Lots of smiles in Rifle: 25 people sign pledge to be kind, wave and smile during ‘Hello Rodeo’
Amid honks, waves, smiles and neighbors, Kate Andreatta found herself overwhelmed by a simple joy Friday.
“The one thing I miss the most, that’s actually being able to get a hug from someone,” the retired substitute teacher and widow said. “I have no family. I just want us to get back so we can hug each other.”
With her service dog Sam sporting a small COVID-19 mask over his snout by her side, Andreatta said she was grateful for the Hello Rodeo – especially when it compelled her to leave her residence at a nearby assisted living home for a couple hours.
“With the turmoil the country’s in right now, it’s good to see people saying, ‘Be kind, be nice,’” Andreatta said. “Even if one person gets the message and thinks twice the next time they’re going to rip somebody apart, we’ve succeeded.”
One of the main goals of the event, organized by the Rifle Humanity Restoration Crew, was to connect people through a pledge to wave, smile and be kind whenever the moment’s opportune.
After an hour of people waving to traffic from the sidewalks near Rifle Middle School, about 25 visitors signed their names and made the pledge. And in return, they were presented with a “swag bag,” full with goodies like T-shirts, buttons and other merchandise.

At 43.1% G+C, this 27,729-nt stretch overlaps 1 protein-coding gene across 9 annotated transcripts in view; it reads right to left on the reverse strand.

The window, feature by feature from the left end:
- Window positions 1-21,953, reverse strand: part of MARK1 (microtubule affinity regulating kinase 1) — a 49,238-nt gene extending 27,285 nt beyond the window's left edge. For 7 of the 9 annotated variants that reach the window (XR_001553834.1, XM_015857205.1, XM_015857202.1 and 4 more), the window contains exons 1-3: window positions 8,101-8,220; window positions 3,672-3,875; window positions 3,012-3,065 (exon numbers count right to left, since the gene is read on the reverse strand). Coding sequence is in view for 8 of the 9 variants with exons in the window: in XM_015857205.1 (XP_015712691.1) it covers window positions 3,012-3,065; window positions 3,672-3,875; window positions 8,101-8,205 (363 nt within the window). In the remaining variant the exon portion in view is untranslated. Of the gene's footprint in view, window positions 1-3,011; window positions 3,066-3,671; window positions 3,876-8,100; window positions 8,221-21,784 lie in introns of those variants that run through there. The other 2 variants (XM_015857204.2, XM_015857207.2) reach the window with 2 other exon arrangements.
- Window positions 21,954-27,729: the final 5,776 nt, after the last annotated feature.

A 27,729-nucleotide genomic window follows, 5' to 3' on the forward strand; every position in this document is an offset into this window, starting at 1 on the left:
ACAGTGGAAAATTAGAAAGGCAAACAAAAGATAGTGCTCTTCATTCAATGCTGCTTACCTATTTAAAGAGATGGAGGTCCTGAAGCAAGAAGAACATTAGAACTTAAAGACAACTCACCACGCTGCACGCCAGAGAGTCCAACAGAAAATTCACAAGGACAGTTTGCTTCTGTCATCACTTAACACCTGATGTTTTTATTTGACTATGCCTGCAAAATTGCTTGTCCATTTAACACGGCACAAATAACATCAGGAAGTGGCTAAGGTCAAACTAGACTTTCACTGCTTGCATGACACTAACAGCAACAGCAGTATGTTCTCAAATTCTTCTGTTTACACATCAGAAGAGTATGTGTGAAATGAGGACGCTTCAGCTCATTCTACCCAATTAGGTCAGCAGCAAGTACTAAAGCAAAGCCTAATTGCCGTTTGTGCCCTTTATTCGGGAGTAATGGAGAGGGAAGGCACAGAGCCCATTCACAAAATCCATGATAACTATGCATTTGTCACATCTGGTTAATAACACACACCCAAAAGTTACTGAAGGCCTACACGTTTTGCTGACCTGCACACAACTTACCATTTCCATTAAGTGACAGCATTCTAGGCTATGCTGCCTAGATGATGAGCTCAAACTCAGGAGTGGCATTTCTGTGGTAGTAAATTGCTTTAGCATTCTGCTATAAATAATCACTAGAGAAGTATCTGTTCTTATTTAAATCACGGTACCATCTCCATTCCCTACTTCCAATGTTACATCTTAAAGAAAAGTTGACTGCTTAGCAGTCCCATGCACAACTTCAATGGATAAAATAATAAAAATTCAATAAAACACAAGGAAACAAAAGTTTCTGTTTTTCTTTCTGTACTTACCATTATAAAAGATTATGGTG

Standing among the small crowd of sign holders, Kimber Burner, a member of Greater Rifle Improvement Team, agreed that while uncertainties over COVID-19 continue, events like the Hello Rodeo are important.
“We’re going to be doing a lot more of these kinds of things,” she said. “The weather, as it gets colder, it’ll make it harder. But we’re still going to do more things and there’s a lot more ideas coming down the pipe.”
Some motorists rolled their windows down to wave back and cheer on an assortment of city workers, various volunteers and even children, who held signs that donned smiley faces and a note saying, “Reconnecting people one wave at a time.”
“We’re spreading smiles,” Taveon Burrill, an 8-year-old Rifle resident, said.
Annick Pruett, taking an hour-long break from her post of community relations director at Grand River Health to help elicit honks and smiles, said the event not only helps get people together but it helps ease the mind, especially during a worldwide pandemic.
“I think people need to make a connection with other people,” she said. “That’s something with the masks and everything we’ve been going through, we’ve kind of lost that connection. I think that it’s really important and good for our mental health.”
“Any time you can smile and laugh and make somebody’s day, of course we need more of it,” she added.
If events like this continue, it’s safe to say people like Andreatta will continue to benefit.
“Yes it does,” Andreatta said when asked if the Hello Rodeo helps. “Because I haven’t been around anyone, especially with the COVID.”
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State department of transportation crews are well on their way to clearing Highway 82 to Independence Pass, which should open on schedule May 27 at noon.